Most organizations today aspire to become data-driven companies. But what exactly does it mean to be data-driven, and how do you get there?
To be data-driven means cultivating a mindset throughout the fabric of the business to continually use analytics to make fact-based business decisions. The goal is to reach a stage where the use of data and analytics by executives and employees becomes a natural part of their day-to-day workflows. Line-of-business and functional leaders in sales, marketing, finance, and operations must leverage all relevant data assets in order to make sound decisions quickly and lead their organizations to business and operational success.
As executives look to maximize the use of data and analytics, top-performing companies are able to differentiate themselves in the market through their ability to use the right data at the right time for conclusive decision-making. One of the things that set data-driven companies apart from their peers is their determination to gather relevant data from all aspects of their business, which allows them to dive deeper to understand the root causes behind specific business conditions, such as changes in customer behavior or market trends etc.
Ultimately, an enterprise-wide approach to data gathering and analysis is more valuable for the organization. Data that’s mined in disparate silos undermines the quality of decisions across the company, increases risk, reduces the security of corporate data, reduces efficiency, and drives IT costs up.
In order for an organization to become data-driven, several steps are required. For starters, it’s critical to define which success metrics will be measured and map those metrics to data sets that will contribute to those measurements. While it may seem like a daunting initiative, this exercise prepares companies to align tactical execution at the department level with corporate strategy and to measure performance against defined goals and objectives.
Next, the use of data and analytics in everyday workflows must be embraced by the entire organization. Without this top-down, bottom-up commitment, adoption and execution against goals will suffer. Internal champions, such as line-of-business or functional leaders, can help drive adoption by quantifying and then freely sharing the financial, productivity, or operational benefits they experienced. This cross-functional pollination of data-led best practices enables all parts of the organization to strengthen their use of data and analytics and drive higher levels of business performance. As companies use of analytics matures, adoption will spread and collaboration between teams and departments will continually improve.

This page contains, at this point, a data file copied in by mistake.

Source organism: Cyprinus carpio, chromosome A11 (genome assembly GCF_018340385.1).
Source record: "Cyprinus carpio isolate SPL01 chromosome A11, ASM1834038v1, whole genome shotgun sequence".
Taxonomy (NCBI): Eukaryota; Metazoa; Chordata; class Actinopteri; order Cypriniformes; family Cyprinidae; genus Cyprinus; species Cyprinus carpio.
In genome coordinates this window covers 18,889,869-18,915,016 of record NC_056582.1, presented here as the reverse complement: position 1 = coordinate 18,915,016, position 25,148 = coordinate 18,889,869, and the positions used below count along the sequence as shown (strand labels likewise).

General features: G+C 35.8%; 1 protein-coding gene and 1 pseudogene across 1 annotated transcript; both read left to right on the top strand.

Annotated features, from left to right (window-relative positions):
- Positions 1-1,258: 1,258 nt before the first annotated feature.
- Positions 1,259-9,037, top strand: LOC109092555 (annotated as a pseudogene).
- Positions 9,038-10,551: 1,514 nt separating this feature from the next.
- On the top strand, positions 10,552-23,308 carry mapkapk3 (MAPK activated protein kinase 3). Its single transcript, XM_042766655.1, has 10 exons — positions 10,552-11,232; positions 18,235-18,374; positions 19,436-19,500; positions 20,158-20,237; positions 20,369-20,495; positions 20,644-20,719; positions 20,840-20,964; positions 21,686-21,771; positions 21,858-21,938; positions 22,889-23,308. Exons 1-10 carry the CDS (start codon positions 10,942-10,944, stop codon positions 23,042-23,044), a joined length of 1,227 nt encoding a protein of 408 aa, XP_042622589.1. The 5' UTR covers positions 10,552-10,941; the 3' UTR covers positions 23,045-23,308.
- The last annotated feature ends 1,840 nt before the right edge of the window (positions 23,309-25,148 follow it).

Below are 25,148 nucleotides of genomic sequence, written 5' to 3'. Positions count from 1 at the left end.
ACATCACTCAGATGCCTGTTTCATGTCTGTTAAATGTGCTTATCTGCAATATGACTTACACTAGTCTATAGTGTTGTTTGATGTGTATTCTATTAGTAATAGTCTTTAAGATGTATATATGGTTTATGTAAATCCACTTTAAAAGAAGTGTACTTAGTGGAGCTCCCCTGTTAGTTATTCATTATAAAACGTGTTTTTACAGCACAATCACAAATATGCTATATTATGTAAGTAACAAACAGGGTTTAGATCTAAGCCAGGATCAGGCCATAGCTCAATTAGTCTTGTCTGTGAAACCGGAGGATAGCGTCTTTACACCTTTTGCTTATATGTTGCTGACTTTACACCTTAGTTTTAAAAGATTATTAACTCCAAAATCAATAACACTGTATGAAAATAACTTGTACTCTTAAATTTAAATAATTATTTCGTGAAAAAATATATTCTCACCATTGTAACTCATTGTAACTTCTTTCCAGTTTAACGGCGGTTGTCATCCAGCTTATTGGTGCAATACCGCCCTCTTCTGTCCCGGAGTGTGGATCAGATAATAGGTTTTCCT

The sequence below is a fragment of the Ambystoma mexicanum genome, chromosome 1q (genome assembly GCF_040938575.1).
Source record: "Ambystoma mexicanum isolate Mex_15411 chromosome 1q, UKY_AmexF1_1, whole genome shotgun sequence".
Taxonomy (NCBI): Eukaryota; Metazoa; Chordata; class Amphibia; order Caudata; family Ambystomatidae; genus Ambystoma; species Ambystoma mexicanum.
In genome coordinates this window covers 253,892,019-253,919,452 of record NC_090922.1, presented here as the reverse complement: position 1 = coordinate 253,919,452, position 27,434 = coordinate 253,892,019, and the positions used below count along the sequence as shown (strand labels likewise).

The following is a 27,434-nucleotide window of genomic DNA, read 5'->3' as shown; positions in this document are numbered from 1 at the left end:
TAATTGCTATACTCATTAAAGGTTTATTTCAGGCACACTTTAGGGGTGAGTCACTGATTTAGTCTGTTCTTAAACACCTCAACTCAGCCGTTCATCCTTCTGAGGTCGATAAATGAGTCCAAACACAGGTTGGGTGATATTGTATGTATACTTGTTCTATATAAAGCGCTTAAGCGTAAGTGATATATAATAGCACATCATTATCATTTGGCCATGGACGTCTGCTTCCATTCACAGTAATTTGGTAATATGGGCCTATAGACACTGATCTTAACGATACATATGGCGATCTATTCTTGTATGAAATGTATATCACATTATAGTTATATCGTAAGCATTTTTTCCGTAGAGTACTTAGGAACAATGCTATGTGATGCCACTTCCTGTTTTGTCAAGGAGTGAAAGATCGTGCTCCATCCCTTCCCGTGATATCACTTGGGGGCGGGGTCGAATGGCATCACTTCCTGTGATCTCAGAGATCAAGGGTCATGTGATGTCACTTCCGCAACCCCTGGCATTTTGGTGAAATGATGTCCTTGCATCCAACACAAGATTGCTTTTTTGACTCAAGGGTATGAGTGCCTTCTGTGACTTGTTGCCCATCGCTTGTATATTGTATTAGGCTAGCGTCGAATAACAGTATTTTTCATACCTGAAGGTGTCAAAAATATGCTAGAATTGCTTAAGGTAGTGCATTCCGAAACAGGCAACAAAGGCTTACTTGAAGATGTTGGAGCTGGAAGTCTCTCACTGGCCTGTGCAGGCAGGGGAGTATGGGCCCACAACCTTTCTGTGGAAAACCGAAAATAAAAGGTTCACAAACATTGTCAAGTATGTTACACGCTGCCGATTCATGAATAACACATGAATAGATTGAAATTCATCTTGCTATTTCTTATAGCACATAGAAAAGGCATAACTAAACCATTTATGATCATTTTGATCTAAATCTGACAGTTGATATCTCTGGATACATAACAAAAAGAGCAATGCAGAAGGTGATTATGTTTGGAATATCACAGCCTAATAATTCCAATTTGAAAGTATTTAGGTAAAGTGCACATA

Data-driven leaders are also more likely to deploy analytics pilot programs than other companies, according to a study conducted by Carnegie-Mellon University and A.T. Kearney. Not only do pilot programs provide users with first-hand experience with using analytics, they can also create a solid business case for the potential value of a comprehensive analytics program when implemented correctly. Plus, pilot programs enable analytics agents to develop repeatable processes that strengthen organizational decision-making and business performance.
As a company becomes increasingly more data-driven, executives, managers, and employees alike will find themselves thinking and acting differently, asking more probing questions about the top business or operational challenges they’re trying to tackle. Who are our most profitable customers? Which customers offer us the greatest untapped value? Are our sales strategies generating the improvement we expected?
- To learn more about the factors that are driving self-service data discovery requirements, check out the Blue Hill Research study, “Anatomy of a Decision”.
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